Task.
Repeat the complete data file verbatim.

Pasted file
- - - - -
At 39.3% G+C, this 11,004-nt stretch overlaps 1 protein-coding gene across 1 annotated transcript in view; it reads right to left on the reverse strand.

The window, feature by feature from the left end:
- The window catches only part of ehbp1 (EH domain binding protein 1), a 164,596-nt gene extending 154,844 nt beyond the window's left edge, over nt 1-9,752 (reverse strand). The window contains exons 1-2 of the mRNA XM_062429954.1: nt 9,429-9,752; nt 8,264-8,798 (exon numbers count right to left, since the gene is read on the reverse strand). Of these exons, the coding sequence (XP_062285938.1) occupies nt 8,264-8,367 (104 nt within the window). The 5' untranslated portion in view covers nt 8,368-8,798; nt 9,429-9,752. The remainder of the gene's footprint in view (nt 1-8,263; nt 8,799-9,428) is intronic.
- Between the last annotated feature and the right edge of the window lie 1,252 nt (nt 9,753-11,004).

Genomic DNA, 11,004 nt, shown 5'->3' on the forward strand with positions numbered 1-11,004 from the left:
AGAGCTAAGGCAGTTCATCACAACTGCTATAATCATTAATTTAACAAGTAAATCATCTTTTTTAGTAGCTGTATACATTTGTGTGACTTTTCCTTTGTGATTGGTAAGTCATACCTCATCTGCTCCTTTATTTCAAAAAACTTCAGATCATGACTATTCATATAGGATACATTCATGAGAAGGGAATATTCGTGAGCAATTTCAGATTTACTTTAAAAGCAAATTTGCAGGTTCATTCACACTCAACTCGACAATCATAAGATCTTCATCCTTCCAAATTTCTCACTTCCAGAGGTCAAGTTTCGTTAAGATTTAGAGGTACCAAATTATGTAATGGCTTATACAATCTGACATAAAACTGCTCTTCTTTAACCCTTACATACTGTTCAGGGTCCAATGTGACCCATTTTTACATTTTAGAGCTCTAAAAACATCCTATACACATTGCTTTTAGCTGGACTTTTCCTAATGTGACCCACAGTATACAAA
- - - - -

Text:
At 39.3% G+C, this 11,004-nt stretch overlaps 1 protein-coding gene across 1 annotated transcript in view; it reads right to left on the reverse strand.

The window, feature by feature from the left end:
- The window catches only part of ehbp1 (EH domain binding protein 1), a 164,596-nt gene extending 154,844 nt beyond the window's left edge, over nt 1-9,752 (reverse strand). The window contains exons 1-2 of the mRNA XM_062429954.1: nt 9,429-9,752; nt 8,264-8,798 (exon numbers count right to left, since the gene is read on the reverse strand). Of these exons, the coding sequence (XP_062285938.1) occupies nt 8,264-8,367 (104 nt within the window). The 5' untranslated portion in view covers nt 8,368-8,798; nt 9,429-9,752. The remainder of the gene's footprint in view (nt 1-8,263; nt 8,799-9,428) is intronic.
- Between the last annotated feature and the right edge of the window lie 1,252 nt (nt 9,753-11,004).

Genomic DNA, 11,004 nt, shown 5'->3' on the forward strand with positions numbered 1-11,004 from the left:
AGAGCTAAGGCAGTTCATCACAACTGCTATAATCATTAATTTAACAAGTAAATCATCTTTTTTAGTAGCTGTATACATTTGTGTGACTTTTCCTTTGTGATTGGTAAGTCATACCTCATCTGCTCCTTTATTTCAAAAAACTTCAGATCATGACTATTCATATAGGATACATTCATGAGAAGGGAATATTCGTGAGCAATTTCAGATTTACTTTAAAAGCAAATTTGCAGGTTCATTCACACTCAACTCGACAATCATAAGATCTTCATCCTTCCAAATTTCTCACTTCCAGAGGTCAAGTTTCGTTAAGATTTAGAGGTACCAAATTATGTAATGGCTTATACAATCTGACATAAAACTGCTCTTCTTTAACCCTTACATACTGTTCAGGGTCCAATGTGACCCATTTTTACATTTTAGAGCTCTAAAAACATCCTATACACATTGCTTTTAGCTGGACTTTTCCTAATGTGACCCACAGTATACAAA